The Cambridge History of English and American Literature in 18 Volumes (1907–21). rn VOLUME XVII. Later National Literature, Part II.XV. Later Historians
§ 9. John William Draper
John William Draper (1811–82) had won an assured position as a scientist before he turned to history. Like Professor Baird he was a member of the faculty of New York University. At the middle of the century the idea that history is an exact science, an idea that grew out of the teachings of Auguste Comte, had been widely advocated by scientific men. Two men, Buckle in London and Draper in New York, working independently of each other, undertook to give the idea its application. Buckle published the first volume of his History of Civilization in England in 1857, and the second in 1861; further efforts ceased with this death in 1862. Draper published his book, The History of the Intellectual Development of Europe, in 1862. We are assured that it was practically complete before the first volume of Buckle appeared and that it remained in the author’s hands in manuscript during the interval.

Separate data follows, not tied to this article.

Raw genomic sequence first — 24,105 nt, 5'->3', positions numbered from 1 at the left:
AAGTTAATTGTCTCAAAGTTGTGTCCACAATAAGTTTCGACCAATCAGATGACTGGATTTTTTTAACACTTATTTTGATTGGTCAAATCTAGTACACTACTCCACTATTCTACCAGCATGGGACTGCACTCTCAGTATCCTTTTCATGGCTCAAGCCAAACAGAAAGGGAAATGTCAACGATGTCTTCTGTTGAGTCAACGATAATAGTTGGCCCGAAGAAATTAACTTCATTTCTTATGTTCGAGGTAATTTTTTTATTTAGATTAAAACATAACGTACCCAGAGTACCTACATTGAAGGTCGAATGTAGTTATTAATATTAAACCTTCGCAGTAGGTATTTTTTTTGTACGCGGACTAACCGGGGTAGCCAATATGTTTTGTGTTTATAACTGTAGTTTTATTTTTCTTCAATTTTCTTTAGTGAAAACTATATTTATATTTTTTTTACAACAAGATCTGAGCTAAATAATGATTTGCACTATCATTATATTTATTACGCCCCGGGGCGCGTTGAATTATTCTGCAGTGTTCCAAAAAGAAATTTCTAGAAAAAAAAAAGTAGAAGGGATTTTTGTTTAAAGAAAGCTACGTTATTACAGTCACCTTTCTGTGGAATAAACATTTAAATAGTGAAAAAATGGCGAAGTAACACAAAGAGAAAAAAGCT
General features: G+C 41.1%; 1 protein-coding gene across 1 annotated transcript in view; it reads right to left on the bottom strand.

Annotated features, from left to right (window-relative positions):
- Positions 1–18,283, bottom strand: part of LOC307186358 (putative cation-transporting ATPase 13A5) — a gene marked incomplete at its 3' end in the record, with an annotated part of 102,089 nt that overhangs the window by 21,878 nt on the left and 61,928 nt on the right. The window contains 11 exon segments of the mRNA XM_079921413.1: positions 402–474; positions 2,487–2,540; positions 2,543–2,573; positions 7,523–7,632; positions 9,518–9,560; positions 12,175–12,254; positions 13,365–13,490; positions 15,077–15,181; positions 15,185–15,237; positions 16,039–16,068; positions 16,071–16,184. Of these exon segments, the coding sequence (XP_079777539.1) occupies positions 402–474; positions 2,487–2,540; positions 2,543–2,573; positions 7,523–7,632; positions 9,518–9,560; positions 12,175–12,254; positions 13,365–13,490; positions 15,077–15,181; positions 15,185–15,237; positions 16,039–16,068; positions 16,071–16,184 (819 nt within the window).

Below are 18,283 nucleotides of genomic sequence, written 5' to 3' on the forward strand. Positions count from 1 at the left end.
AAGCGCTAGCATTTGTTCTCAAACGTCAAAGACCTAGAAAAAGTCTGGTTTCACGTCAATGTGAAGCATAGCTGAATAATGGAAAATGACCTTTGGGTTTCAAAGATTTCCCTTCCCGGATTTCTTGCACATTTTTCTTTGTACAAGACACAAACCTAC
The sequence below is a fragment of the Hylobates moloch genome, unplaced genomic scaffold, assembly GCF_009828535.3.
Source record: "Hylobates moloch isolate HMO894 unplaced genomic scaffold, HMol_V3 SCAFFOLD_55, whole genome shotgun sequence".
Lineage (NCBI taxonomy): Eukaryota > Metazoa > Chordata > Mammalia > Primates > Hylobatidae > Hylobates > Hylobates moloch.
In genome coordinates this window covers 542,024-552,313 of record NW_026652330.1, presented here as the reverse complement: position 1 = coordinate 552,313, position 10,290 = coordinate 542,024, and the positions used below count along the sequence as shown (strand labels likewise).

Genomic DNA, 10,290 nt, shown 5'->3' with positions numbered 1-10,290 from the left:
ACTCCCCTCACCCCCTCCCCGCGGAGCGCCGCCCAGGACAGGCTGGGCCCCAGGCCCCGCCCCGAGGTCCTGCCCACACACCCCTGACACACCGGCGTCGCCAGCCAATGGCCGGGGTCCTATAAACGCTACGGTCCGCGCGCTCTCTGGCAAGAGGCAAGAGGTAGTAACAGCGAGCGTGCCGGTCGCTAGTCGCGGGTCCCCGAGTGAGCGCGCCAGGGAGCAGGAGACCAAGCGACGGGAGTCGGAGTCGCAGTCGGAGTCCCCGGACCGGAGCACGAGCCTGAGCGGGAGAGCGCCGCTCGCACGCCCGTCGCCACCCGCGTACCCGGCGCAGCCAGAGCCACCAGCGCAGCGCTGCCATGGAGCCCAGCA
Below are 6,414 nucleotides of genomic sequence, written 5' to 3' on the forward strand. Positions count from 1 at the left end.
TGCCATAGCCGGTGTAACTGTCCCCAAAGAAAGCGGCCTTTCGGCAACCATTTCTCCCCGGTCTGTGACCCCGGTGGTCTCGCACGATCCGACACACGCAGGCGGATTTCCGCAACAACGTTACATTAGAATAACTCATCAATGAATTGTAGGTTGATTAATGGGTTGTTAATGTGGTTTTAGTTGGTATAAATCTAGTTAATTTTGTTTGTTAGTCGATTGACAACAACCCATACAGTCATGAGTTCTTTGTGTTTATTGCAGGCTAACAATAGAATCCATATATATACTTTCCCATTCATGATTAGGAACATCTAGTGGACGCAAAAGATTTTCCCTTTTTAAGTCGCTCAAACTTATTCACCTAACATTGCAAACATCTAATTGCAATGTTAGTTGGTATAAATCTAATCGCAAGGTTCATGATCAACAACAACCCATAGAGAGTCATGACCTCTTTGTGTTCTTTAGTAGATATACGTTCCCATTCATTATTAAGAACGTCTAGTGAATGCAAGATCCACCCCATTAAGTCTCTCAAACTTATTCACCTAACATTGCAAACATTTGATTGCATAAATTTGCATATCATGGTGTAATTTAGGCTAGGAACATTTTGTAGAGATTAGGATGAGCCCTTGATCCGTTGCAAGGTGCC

In our day the world has not a great interest in history as an exact science; but in 1862 the work of Comte, Buckle, Darwin, and Spencer had prepared it for another attitude. Draper reaped the harvest thus made ready, and his book quickly passed through several editions, in the United States and Europe. Its thesis was that history results from the action on human activity of climate, soil, natural resources, and other physical surroundings. Having stated it in principle, he took up the history of nation after nation, showing to his own satisfaction that his theory operated successfully in each. He had little history to begin with and his statements, taken from uncritical secondary works, were full of errors. The same failing appears even more plainly in his History of the American Civil War (3 vols., 1867). His popularity was largely promoted by his clear and vivid style and by the frankness with which he repudiated what Comte called theological and metaphysical states of knowledge, demanding that all truth should be studied scientifically. Since most of his criticisms were aimed at the Roman church he did not arouse the ire of the Protestants. His History of the Conflict between Religion and Science (1874), his last work, found place in the same series in which appeared Bagehot’s Physics and Politics, Spencer’s Sociology, and Tyndall’s Forms of Water. It was one of the most widely demanded of the group.